Shock Waves


Extracorporeal Shock Wave Therapy


Extracorporeal shock wave therapy (ESWT) has proven to be a new and very effective treatment modality based on the shock wave technology established since 20 years in urological stone therapy. In addition to its fragmentation power shock waves turned out to provide significant therapeutic effects in various musculoskeletal diseases.

The more established form of medical ESWT involves Focused Shock Waves (F-ESWT). These are concentrated into small focal areas of 2–8 mm diameter in order to optimise therapeutic effects and minimise effects on other tissues.

Focused Shock Wave systems differ in their design and in particular whether the Shock Waves are generated by electrohydraulic, electromagnetic or piezoelectric mechanisms. The proposed mechanisms for the benefit of F-ESWT on musculoskeletal tissue include direct effects on tissue calcification, alteration of cell activity through cavitation, acoustic microstreaming, alteration of cell membrane permeability and effects on nociceptors through hyperstimulation, blocking the gate control mechanism.

Another form of treatment, often described as ‘radial shock wave therapy’, is better termed ‘radial pulse therapy’ (RPT). Some studies of ‘low energy ESWT’ are in fact referring to the use of RPT. Their description as SWs is inappropriate and has caused much confusion in interpreting the literature. Radial ‘shock’ waves are generated by a ballistic source and do not have the characteristics of real medical SWs. They are not focused and it has been demonstrated that they do not have a penetrating effect on tissue, but rather act superficially.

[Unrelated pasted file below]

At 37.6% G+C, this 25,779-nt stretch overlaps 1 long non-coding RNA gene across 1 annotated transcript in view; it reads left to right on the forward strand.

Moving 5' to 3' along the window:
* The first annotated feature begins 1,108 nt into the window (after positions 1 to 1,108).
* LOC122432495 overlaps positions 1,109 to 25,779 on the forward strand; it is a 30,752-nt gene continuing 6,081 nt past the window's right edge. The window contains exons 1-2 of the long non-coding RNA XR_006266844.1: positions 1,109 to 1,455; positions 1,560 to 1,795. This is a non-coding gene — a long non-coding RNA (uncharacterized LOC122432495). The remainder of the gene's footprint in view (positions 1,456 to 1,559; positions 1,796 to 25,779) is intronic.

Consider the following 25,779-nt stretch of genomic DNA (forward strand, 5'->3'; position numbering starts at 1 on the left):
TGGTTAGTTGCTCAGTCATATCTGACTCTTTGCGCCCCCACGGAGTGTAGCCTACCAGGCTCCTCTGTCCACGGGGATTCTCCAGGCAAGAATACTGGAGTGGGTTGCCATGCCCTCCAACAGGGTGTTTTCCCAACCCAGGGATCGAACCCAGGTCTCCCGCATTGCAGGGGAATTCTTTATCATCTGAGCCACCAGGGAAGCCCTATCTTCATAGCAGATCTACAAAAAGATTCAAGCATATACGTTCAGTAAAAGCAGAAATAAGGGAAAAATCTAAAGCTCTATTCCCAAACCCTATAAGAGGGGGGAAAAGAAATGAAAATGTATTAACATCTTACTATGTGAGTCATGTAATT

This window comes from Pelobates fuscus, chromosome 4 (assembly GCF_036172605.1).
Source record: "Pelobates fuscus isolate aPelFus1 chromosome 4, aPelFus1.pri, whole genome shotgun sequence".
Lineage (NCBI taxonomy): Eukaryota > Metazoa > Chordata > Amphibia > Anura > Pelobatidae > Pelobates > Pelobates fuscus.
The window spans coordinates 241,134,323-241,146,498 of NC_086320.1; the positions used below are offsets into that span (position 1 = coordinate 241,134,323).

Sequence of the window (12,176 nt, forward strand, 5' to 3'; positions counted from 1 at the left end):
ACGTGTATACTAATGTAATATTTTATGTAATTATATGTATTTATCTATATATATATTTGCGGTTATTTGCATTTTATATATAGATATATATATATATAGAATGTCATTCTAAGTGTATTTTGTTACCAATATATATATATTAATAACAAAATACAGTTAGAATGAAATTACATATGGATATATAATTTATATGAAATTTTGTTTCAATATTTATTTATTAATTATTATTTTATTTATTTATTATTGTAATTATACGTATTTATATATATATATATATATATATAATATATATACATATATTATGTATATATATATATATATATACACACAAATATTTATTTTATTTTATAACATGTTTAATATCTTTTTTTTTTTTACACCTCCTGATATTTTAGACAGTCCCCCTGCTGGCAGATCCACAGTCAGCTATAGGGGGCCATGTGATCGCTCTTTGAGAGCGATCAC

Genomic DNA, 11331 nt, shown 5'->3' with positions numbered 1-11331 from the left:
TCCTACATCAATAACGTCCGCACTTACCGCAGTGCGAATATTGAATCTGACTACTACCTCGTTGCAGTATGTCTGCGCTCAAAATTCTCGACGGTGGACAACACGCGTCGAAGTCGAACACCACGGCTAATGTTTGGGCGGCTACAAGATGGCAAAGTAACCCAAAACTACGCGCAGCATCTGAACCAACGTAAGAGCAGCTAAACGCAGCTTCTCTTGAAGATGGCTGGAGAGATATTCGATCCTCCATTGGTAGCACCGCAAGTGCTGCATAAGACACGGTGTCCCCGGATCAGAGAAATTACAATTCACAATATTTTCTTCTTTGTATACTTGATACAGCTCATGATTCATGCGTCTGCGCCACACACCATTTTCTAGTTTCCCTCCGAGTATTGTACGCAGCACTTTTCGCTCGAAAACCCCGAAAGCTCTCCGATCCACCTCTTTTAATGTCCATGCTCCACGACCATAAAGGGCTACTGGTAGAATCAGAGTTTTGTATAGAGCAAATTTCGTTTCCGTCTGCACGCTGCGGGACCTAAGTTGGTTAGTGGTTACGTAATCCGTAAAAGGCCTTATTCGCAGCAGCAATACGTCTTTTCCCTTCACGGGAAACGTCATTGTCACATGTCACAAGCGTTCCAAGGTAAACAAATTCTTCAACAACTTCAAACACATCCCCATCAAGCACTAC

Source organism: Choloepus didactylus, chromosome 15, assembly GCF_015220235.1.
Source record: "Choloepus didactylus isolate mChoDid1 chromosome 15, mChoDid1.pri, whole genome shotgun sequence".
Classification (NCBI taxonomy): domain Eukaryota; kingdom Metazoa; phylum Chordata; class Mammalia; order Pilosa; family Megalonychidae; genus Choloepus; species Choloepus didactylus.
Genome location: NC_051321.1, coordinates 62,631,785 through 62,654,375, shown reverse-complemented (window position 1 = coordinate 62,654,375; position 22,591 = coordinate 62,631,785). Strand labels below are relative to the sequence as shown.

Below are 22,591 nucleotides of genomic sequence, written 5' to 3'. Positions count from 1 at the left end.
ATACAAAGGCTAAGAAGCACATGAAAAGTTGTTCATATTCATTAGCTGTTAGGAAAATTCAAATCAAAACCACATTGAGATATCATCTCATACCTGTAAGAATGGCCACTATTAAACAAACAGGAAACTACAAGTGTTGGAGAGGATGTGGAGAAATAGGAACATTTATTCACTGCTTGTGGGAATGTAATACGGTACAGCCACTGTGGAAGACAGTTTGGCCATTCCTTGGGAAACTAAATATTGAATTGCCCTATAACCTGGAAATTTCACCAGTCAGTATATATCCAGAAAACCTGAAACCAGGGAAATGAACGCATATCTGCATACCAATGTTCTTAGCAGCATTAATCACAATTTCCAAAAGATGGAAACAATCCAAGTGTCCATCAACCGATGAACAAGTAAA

Approved standard indications in Orthopaedics and Traumatology

(Consensus statement in International Society for Medical Shock Wave Treatment)

Chronic tendinopathies:

▪  Plantar fasciitis with or without heel spur

▪  Achilles tendon

▪  Radial epicondylopathy (tennis elbow)

▪  Rotator cuff with or without calcification

▪  Patella tendon

▪  Greater trochanteric pain syndrome


Impaired bone healing function:

▪  Delayed bone healing

▪  Stress fractures

▪  Early stage of avascular bone necrosis (native X-ray without pathology)

▪  Early stage osteochondritis dissecans (OD) post-skeletal maturity


Common empirically-tested clinical uses


▪  Ulnar epicondylopathy

▪  Adductor syndrome

▪  Pes anserinus syndrome

▪  Peroneal tendon syndrome


Muscular pathologies:

▪  Myofascial syndrome (fibromyalgia excluded)

▪  Injury without discontinuity


It has also been demonstrated over the past few decades that SW is a safe treatment with adverse effects occurring rarely and there is no doubt about final acceptance of this technology by the medical community. 



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